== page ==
Eighth annual U.S. Freeskiing Open begins today with slopestyle-qualifying heats
eagle county correspondent
VAIL ” TJ Schiller can attest to the power of the U.S. Freeskiing Open.
Last January, the British Columbia native was just another name on the list of hopefuls who came to Vail to compete in the men’s slopestyle and big air competitions.
After beating out two of freeskiing’s biggest names “Tanner Hall and Henrik Winstedt ” in slopestyle and then soaring to a runner-up podium spot under the Saturday-night lights in big air, Schiller’s life changed forever.
In just two days, Schiller had turned into a star. His name suddenly became a recognizable one among the sport’s core following.
“This definitely was the start of my career,” Schiller said Tuesday in Vail at a mandatory athletes’ meeting for this year’s Open. “It allowed me to go to a lot of other events. Now, I’m qualified for (Winter) X Games and the Gravity Games. It’s just totally opened up so many opportunities ” traveling to Europe, more photo shoots, getting with video production companies. I’m all psyched to be here again.”
One thing is for certain as this year’s Open, now in its eighth year, gets under way at Golden Peak today with slopestyle-qualifying heats for men and women.
There is, for sure, another TJ Schiller in the list of names signed up for this year’s event. Maybe, there are even two or three TJs.
Freeskiing’s version of “American Idol” is known for attracting the hungriest huckers and skiercrossers in the world and providing them with the opportunity to shine brightly.
Said Schiller, “The best thing about this is that it is open, and you get to see all these new kids that are coming up. It’s really anybody’s chance. It’s anybody’s competition to win.”
Frankie Alisuag, the Open’s competition director, said that he has seen a noticeable shift in the type of competitors showing up to the Open ” something that he attributes to success stories like Schiller’s.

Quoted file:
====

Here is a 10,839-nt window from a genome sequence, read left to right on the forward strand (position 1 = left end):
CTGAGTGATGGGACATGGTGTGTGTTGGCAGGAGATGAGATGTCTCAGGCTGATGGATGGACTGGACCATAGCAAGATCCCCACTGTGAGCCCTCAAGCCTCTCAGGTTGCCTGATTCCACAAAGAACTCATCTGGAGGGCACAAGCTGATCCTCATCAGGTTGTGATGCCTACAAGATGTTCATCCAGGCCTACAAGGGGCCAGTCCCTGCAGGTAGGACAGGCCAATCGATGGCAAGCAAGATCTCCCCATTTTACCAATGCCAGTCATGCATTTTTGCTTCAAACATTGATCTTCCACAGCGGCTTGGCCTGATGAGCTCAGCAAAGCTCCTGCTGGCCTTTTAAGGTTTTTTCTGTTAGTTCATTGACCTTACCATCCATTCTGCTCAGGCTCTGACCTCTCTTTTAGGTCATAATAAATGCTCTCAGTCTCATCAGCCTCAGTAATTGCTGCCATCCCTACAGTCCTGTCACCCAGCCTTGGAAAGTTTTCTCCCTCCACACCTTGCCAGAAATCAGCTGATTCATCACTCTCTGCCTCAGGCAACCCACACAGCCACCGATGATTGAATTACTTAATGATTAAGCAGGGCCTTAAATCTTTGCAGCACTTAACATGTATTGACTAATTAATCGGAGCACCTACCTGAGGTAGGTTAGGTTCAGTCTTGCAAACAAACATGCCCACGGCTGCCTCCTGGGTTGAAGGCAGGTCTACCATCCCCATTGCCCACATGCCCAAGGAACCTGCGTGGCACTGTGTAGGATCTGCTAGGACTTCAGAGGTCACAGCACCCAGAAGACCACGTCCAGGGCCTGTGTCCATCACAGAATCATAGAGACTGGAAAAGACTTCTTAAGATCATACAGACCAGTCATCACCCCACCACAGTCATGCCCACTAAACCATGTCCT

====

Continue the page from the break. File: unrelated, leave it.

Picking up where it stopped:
This year, he said, more than in year’s past, more of freeskiing’s biggest names are staying away from the event.
“The established stars of today feel the changing of the guard coming on,” Alisuag said. “Now, kids all over the country are taking their moves that they originated and taking them to the next level. Since the (Winter) X Games are now inviting athletes to their event ” slopestyle skiing and halfpipe events ” it seems that a lot of the heavyweights aren’t showing up here. Not as much as they have in the past. They’re still a handful of heavyweights who want to mix it up ” some guys who are invited to the X Games ” but a lot of them don’t want to take the chance.”
Despite some of the big names staying away, the Open’s status as a premier event in the sport has only grown. This year’s slopestyle field of 160 is already completely full with a waiting list of between 25-30 competitors who, time permitting, may also get to compete.
Venue director Dak Williams said he expects to see the same numbers in the other competitions being held at Golden Peak through Sunday.
“We’ll have a whole other influx of skiers for the skiercross, halfpipe and the big air,” he said.
Alisuag said that some of the sport’s big names have a decent excuse to skip out on the Open. In years past before freeskiing became so popular and became a Winter X Games favorite, The U.S. Freeskiing Open was one of the few events where freeskiers could go to get recognition.
Now, with freeskiing being such a big part of the Winter X Games and the extreme sports industry, Alisuag said established freeskiers don’t need the Open as much.
“Some of them have a lot on the line as far as film careers and videos and that kind of thing and are deciding to save everything for the big two, which are (Winter) X Games and the Gravity Games,” he said.
This year’s event is still designed to do what it has repeatedly done year after year which is to give a group of nobodies a shot to be somebody.
The big names may not need it as much anymore. The no names, however, still look to the Open as their chance to become a star.
“The Open has always truly been for up-and-comers,” Alisuag said. “Anyone who has won this thing or done well here has pretty much become a movie star and taken it to the next level.”
Added Schiller, “I come out here and I see 50 new kids I’ve never seen in my life throwing down. For all we know, one of those kids might take it tomorrow. One of them could be the next big name in our sport.”
Staff Writer Nate Peterson can be reached at 949-0555, ext. 608, or via e-mail at email@example.com.
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